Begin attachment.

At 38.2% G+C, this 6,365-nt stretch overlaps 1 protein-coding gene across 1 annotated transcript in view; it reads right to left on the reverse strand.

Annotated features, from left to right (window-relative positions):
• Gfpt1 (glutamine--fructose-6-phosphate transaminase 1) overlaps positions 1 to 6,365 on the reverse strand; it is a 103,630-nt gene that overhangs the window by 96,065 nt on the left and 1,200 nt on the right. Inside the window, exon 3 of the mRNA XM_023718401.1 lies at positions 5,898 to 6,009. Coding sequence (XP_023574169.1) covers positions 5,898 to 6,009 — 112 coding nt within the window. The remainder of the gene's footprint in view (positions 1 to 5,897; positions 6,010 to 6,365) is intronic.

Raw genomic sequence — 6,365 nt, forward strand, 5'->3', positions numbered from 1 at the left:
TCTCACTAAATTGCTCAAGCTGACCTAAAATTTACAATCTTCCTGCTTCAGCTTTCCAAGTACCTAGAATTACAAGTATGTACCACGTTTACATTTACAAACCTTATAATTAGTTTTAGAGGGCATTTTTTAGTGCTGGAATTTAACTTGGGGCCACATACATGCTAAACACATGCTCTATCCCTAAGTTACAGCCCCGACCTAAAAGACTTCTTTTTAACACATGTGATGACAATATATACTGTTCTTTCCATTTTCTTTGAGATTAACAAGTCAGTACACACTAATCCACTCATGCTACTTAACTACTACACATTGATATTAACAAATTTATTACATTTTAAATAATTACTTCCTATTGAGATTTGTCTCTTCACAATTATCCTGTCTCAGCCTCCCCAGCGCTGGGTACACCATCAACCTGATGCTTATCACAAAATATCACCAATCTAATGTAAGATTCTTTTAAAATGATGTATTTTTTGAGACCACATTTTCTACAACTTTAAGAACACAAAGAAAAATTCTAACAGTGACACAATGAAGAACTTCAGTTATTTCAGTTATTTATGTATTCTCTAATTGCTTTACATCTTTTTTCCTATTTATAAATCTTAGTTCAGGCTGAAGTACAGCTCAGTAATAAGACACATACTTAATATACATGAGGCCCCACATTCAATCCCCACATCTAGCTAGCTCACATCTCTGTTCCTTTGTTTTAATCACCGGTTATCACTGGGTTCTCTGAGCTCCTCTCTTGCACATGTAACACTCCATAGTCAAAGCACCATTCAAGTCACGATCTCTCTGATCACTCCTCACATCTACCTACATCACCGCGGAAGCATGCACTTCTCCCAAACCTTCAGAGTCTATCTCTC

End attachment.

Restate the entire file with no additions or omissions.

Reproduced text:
At 38.2% G+C, this 6,365-nt stretch overlaps 1 protein-coding gene across 1 annotated transcript in view; it reads right to left on the reverse strand.

Annotated features, from left to right (window-relative positions):
• Gfpt1 (glutamine--fructose-6-phosphate transaminase 1) overlaps positions 1 to 6,365 on the reverse strand; it is a 103,630-nt gene that overhangs the window by 96,065 nt on the left and 1,200 nt on the right. Inside the window, exon 3 of the mRNA XM_023718401.1 lies at positions 5,898 to 6,009. Coding sequence (XP_023574169.1) covers positions 5,898 to 6,009 — 112 coding nt within the window. The remainder of the gene's footprint in view (positions 1 to 5,897; positions 6,010 to 6,365) is intronic.

Raw genomic sequence — 6,365 nt, forward strand, 5'->3', positions numbered from 1 at the left:
TCTCACTAAATTGCTCAAGCTGACCTAAAATTTACAATCTTCCTGCTTCAGCTTTCCAAGTACCTAGAATTACAAGTATGTACCACGTTTACATTTACAAACCTTATAATTAGTTTTAGAGGGCATTTTTTAGTGCTGGAATTTAACTTGGGGCCACATACATGCTAAACACATGCTCTATCCCTAAGTTACAGCCCCGACCTAAAAGACTTCTTTTTAACACATGTGATGACAATATATACTGTTCTTTCCATTTTCTTTGAGATTAACAAGTCAGTACACACTAATCCACTCATGCTACTTAACTACTACACATTGATATTAACAAATTTATTACATTTTAAATAATTACTTCCTATTGAGATTTGTCTCTTCACAATTATCCTGTCTCAGCCTCCCCAGCGCTGGGTACACCATCAACCTGATGCTTATCACAAAATATCACCAATCTAATGTAAGATTCTTTTAAAATGATGTATTTTTTGAGACCACATTTTCTACAACTTTAAGAACACAAAGAAAAATTCTAACAGTGACACAATGAAGAACTTCAGTTATTTCAGTTATTTATGTATTCTCTAATTGCTTTACATCTTTTTTCCTATTTATAAATCTTAGTTCAGGCTGAAGTACAGCTCAGTAATAAGACACATACTTAATATACATGAGGCCCCACATTCAATCCCCACATCTAGCTAGCTCACATCTCTGTTCCTTTGTTTTAATCACCGGTTATCACTGGGTTCTCTGAGCTCCTCTCTTGCACATGTAACACTCCATAGTCAAAGCACCATTCAAGTCACGATCTCTCTGATCACTCCTCACATCTACCTACATCACCGCGGAAGCATGCACTTCTCCCAAACCTTCAGAGTCTATCTCTC